Deep-tissue, High-resolution Imaging for Intact Biological Organisms

Technology #17590

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Inventors
Professor Angela Belcher
Department of Materials Science and Engineering, MIT
External Link (belcherlab.mit.edu)
Jifa Qi
Department of Materials Science and Engineering, MIT
Xiangnan Dang
Department of Materials Science and Engineering, MIT
Neelkanth Bardhan
Department of Materials Science and Engineering, MIT
Managed By
Michelle Hunt
MIT Technology Licensing Officer
Patent Protection

Systems and methods for imaging

PCT Patent Application WO 2016-164124

Applications

This combined hyperspectral and NIR-II imaging platform provides cellular-level detection of deep-tissue biological features in vivo. This allows for the detection of small numbers of cells at early stages of disease, rendering the system applicable for early diagnostics (e.g., of cancers or infectious disease), leading to better patient response to therapy and increased chances of remission. The system is also capable as a real-time surgical assistance tool that can minimize residual disease, thus improving patient prognosis and long-term survival rates. Patient response to therapy can be monitored at the cellular level. Furthermore, the system provides the capability to phenotype cancers with increased sensitivity, promoting the creation of personalized treatment plans to maximize efficiency.

Problem Addressed

Imaging is a critical component of clinical care, with applications that include screening, diagnosis, therapy-planning, and monitoring of treatment. The limits of detection of most common imaging modalities (e.g., X-ray, magnetic resonance imaging (MRI), positron emission tomography (PET), and computer tomography (CT)) prevent the visualization of deep-tissue structures at the cellular level with sufficient sensitivity and resolution. Fluorescence microscopy techniques enable high-resolution imaging, but they are not suited for diagnostics at the macroscopic scale. Optical imaging, which uses visible, ultraviolet, or infrared light, is a promising technique that is relatively safe and low-cost. It can be used with near infrared (NIR) probes, which penetrate through deep tissue. Imaging in the second near-infrared (NIR-II) window provides a 100-fold improvement in the signal-to-noise ratio, further improving the method. Combining NIR-II-emitting probes with hyperspectral imaging allows for in vivo imaging at depths of up to ~9 cm in biological tissues with single-cell resolution.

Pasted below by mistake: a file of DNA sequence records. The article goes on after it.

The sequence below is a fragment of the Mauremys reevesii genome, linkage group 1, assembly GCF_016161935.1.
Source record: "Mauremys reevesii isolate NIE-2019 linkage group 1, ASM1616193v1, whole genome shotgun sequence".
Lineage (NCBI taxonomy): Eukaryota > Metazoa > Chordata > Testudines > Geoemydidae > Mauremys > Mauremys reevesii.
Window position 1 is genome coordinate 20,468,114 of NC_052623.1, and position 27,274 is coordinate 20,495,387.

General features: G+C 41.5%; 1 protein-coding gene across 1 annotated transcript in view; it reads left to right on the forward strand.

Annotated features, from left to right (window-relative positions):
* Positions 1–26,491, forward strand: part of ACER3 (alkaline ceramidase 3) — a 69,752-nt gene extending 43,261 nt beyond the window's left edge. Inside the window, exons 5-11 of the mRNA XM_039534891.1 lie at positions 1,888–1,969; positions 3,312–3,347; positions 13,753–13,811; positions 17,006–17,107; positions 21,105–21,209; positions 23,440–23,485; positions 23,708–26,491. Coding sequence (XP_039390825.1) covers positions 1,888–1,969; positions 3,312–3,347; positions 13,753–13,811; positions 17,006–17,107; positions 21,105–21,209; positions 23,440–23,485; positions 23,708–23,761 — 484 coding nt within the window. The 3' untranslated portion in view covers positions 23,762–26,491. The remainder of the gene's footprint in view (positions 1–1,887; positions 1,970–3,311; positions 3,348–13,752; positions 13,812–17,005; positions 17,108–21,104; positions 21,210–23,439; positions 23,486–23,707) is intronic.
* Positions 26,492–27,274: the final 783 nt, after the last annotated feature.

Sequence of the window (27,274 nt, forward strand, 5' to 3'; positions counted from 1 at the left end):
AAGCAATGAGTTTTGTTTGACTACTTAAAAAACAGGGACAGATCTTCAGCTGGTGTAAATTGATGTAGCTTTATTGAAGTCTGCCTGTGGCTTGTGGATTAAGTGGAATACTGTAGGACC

Technology

NIR-II hyperspectral imaging is a method for deep-tissue, high-resolution optical imaging in biological samples. The use of in vivo optical imaging with NIR-II probes is made feasible using upconverting nanoparticles (UCNPs) as fluorescent probes that emit in this range. UCNPs are lanthanide-doped fluoride nanoparticles that are better suited than conventional fluorophores for biomedical imaging purposes. Whereas the prior maximum reported depth of penetration of UCNPs was 3.2 cm, combining these probes with hyperspectral imaging allows for depths of up to ~9 cm in biological tissues. Hyperspectral imaging collects electromagnetic spectral information for each pixel in a 2D image. By obtaining the spatial coordinates and the wavelength of each pixel, the system can be used to generate 3D anatomical information from 2D scans. It can image at a range of scales from cells (tens of microns) to tumor microenvironments, organs, and the whole body. The system is a promising alternative to existing methods of clinical imaging modalities that suffer from limited ranges of detection and sensitivity.

Advantages

  • High-resolution imaging at the cellular level
  • Obtain information from surrounding tissues
  • Image at depths of up to ~9 cm in tissue
  • Obtain 3D information (e.g., location; depth) from 2D scans